It is important that the Police Force restores public trust and confidence in its professionalism and disentangles itself from perceptions that it is playing up to political desiderata
By Jan Arden
We have time and again in these columns and in this paper stressed the respect and support that the police should receive as they go about their duties in a multi-cultural society aspiring to live in some harmony, where honest and hard-working citizens should expect to be protected and treated with integrity and professionalism independently of their sex, ethnic origins, personal beliefs, and political affinities. We have no reason to waver on those demands and expectations from both sides of the fence. And we still believe the majority of police officers, even if insufficiently trained or equipped, or working in some cases in unsatisfactory buildings, operating under conditions and pressures of a disciplined force, try to answer their noble calling or simply do an honest job.
It is in that spirit that we have and will continue to raise matters that distract from such ideals, and which seem to be taking the country on a steadily downhill path in practice where ordinary citizens, NGOs, members of the legal community and visible faces of the independent media are losing confidence in the ability of police hierarchy to steady the ship amidst turbulences that keep battering its credibility.
The fathers of our independence and national sovereignty went some lengths to ensure that some vital offices, including that of the Commissioner of Police (CP), had ingrained constitutional safeguards to guarantee that holders of such high offices were protected from the hubris of political masters and their courtesans. It may not have been perfect but by and large we had no reason to suspect that any CP, once duly appointed, would fail to rise to the challenges and opportunities to serve the population that such independence conferred unto his post.
Why then do the police force seem to be spinning away from those legitimate expectations and, more disquietingly, why do they seem unable to see the growing sense of disenchantment in many quarters and take the necessary steps to change course? For brevity, we need only consider some less trivial examples that have remained unexplained to the layman, let alone to lawyers or civil rights activists.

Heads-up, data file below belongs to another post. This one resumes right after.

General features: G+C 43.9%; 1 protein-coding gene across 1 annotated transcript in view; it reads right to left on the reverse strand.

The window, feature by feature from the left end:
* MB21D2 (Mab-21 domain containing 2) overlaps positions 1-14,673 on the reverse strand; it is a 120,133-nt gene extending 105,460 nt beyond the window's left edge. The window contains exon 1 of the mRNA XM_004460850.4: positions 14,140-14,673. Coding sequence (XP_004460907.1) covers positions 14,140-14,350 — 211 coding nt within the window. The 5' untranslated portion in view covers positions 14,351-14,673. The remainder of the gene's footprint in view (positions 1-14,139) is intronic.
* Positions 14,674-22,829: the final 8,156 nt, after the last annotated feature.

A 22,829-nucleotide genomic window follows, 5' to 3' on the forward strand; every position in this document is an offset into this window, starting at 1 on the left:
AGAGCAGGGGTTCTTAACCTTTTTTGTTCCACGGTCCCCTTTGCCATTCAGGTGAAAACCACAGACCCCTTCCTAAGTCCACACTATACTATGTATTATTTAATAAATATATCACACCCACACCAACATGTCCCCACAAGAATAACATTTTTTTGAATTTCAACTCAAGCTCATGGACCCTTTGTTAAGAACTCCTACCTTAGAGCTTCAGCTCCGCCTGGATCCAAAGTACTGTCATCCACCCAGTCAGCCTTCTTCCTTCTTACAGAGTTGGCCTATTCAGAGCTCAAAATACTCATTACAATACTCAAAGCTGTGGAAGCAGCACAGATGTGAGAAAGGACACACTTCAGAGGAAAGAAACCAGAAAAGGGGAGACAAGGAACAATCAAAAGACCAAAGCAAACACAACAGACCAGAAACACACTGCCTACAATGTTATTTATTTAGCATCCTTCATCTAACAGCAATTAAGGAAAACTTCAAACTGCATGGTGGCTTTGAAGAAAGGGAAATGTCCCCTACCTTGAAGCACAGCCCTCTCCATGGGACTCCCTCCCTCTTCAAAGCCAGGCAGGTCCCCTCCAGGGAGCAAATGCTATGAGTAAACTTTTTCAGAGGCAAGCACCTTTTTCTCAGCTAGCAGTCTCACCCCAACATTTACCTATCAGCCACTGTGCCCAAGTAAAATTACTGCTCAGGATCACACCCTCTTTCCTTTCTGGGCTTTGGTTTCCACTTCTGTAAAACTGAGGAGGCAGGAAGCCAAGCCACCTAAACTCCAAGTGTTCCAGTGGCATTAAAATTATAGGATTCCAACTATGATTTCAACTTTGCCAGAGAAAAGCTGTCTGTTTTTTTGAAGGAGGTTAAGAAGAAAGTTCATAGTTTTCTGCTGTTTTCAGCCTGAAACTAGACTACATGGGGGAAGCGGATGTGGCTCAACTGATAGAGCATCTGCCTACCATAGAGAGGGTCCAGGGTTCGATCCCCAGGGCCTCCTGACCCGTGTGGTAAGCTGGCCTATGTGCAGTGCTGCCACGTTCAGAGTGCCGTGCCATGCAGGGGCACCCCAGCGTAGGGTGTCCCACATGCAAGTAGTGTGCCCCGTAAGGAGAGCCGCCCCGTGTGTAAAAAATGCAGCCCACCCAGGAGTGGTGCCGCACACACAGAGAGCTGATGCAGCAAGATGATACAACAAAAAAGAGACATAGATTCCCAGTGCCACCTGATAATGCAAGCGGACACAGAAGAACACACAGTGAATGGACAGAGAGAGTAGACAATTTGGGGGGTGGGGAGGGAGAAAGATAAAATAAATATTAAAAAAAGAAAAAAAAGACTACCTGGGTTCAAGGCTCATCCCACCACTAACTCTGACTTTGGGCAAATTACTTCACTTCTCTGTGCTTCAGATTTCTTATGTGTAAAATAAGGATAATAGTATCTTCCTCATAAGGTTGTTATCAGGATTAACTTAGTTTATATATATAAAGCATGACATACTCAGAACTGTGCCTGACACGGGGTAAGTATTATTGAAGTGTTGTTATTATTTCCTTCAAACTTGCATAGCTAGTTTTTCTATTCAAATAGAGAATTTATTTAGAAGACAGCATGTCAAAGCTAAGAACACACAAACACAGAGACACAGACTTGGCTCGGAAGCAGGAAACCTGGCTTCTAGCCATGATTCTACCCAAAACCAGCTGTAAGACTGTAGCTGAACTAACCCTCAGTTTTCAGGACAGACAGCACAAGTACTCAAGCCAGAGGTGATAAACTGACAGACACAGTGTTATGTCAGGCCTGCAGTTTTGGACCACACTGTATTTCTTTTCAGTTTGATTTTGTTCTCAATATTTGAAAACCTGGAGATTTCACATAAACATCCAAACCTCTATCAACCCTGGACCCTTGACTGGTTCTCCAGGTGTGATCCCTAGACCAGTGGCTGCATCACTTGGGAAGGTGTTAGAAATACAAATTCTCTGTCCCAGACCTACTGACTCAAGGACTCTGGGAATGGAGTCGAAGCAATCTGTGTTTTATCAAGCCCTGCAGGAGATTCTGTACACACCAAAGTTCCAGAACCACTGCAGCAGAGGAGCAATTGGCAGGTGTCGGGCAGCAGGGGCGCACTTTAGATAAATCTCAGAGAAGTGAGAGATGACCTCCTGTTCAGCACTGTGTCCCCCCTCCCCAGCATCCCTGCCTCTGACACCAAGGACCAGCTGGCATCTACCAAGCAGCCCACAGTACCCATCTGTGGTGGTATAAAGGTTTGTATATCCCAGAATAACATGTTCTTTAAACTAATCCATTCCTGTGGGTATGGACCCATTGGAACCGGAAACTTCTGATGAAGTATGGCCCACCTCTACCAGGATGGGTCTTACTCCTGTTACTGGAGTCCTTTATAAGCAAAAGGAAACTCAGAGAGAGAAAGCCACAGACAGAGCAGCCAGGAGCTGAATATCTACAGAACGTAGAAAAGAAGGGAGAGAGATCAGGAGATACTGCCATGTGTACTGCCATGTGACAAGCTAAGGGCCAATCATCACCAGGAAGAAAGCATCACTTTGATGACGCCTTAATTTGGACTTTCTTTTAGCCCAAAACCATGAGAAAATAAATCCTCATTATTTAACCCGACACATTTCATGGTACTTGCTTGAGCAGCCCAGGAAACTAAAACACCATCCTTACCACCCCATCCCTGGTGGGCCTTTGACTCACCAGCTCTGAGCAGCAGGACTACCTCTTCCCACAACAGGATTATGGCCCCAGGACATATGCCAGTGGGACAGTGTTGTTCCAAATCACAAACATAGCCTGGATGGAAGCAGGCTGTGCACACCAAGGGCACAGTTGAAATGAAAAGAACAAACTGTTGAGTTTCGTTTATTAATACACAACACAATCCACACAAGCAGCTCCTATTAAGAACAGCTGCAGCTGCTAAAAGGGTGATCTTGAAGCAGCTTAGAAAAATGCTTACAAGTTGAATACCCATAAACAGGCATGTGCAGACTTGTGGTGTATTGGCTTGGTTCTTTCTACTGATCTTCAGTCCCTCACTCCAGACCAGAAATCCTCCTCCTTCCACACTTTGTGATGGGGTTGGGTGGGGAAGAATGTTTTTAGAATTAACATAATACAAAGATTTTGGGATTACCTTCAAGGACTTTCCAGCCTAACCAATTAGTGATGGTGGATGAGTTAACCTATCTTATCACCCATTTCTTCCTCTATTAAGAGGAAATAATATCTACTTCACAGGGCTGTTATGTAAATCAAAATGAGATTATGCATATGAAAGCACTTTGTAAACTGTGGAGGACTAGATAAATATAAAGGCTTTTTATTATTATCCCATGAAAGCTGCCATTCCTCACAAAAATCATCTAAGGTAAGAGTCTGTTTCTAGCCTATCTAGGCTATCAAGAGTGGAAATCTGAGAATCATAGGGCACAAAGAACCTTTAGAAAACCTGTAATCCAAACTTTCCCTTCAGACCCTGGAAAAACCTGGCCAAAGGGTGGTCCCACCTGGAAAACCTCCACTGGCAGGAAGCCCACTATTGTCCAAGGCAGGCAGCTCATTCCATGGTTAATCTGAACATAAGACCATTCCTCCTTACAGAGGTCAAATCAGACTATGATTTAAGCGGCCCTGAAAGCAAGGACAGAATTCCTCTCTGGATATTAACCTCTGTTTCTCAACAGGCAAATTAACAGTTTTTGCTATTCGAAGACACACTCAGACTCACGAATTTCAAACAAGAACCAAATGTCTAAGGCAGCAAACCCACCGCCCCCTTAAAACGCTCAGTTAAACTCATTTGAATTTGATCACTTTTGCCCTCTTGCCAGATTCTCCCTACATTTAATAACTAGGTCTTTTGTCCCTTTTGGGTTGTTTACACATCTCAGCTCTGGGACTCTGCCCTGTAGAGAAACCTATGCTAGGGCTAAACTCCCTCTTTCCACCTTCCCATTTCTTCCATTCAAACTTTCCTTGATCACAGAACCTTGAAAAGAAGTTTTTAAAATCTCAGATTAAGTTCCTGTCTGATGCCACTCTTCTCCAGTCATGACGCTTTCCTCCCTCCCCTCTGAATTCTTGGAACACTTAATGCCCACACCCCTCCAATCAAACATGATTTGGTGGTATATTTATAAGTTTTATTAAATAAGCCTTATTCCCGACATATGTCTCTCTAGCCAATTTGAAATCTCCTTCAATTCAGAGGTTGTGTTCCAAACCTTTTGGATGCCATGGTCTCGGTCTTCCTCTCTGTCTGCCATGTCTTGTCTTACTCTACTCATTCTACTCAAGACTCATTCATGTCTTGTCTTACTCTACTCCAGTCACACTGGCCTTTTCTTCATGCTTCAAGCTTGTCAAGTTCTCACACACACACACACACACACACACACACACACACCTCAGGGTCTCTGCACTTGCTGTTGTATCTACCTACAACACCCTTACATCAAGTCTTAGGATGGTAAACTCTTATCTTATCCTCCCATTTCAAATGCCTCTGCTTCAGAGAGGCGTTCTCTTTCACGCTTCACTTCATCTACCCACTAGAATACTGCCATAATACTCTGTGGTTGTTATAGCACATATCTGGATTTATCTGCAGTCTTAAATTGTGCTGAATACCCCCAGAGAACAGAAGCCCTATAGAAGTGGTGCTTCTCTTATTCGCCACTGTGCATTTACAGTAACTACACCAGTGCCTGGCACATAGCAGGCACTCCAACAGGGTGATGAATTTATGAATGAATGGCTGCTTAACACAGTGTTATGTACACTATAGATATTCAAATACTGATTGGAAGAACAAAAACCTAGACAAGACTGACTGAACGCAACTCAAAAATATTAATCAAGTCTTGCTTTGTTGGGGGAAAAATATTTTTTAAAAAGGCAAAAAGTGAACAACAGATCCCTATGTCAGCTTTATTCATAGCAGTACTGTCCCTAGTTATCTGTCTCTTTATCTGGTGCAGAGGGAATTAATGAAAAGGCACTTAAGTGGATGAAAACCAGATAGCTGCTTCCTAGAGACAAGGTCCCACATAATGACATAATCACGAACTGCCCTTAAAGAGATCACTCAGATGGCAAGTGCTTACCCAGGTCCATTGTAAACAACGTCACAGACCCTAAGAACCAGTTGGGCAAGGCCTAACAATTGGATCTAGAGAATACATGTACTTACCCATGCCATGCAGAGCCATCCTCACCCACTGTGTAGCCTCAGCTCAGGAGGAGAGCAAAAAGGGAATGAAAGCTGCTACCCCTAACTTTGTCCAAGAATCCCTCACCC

We recall police behaviour in the case of the Slovakian national who had been residing lawfully in Mauritius since October 2019 with, one assumes, PMO’s approval, and his subsequent “manu militari” extraction by the police and handing over in April 2022 to a foreign power at SSR airport, ignoring either the Extradition Act or the Deportation Act and even flouting of the Interim Order of the Judge of the Supreme Court where legal deportation proceedings entered by the Attorney General(AG) were following their course. The PMO may well have been apprised in April this year that Mr Uricek was a wanted fellow of ill repute and terminated his residence permit but, even then his forcible extraction and expulsion by the police from the territory of Mauritius shook lawyers as it openly flouted the supervision of the Supreme Court in the AG’s own proceedings.
Much worse in terms of what’s perceived to be a classic example of flouting of the law by those precisely supposed to uphold it, was to be thrown up this June by a succession of videos and clips of police officers of different units based at Terre Rouge station concerning brutality, torture, and humiliation of suspects. While they are not dealing with “enfants de chœur” in that particular region or even in other hotspots of the island, there can be no reason to defend such dysfunctions in a Force that should ensure that the law prevails fairly or equitably and command respect rather than sarcasm. Read More… Become a Subscriber
Mauritius Times ePaper Friday 25 November 2022
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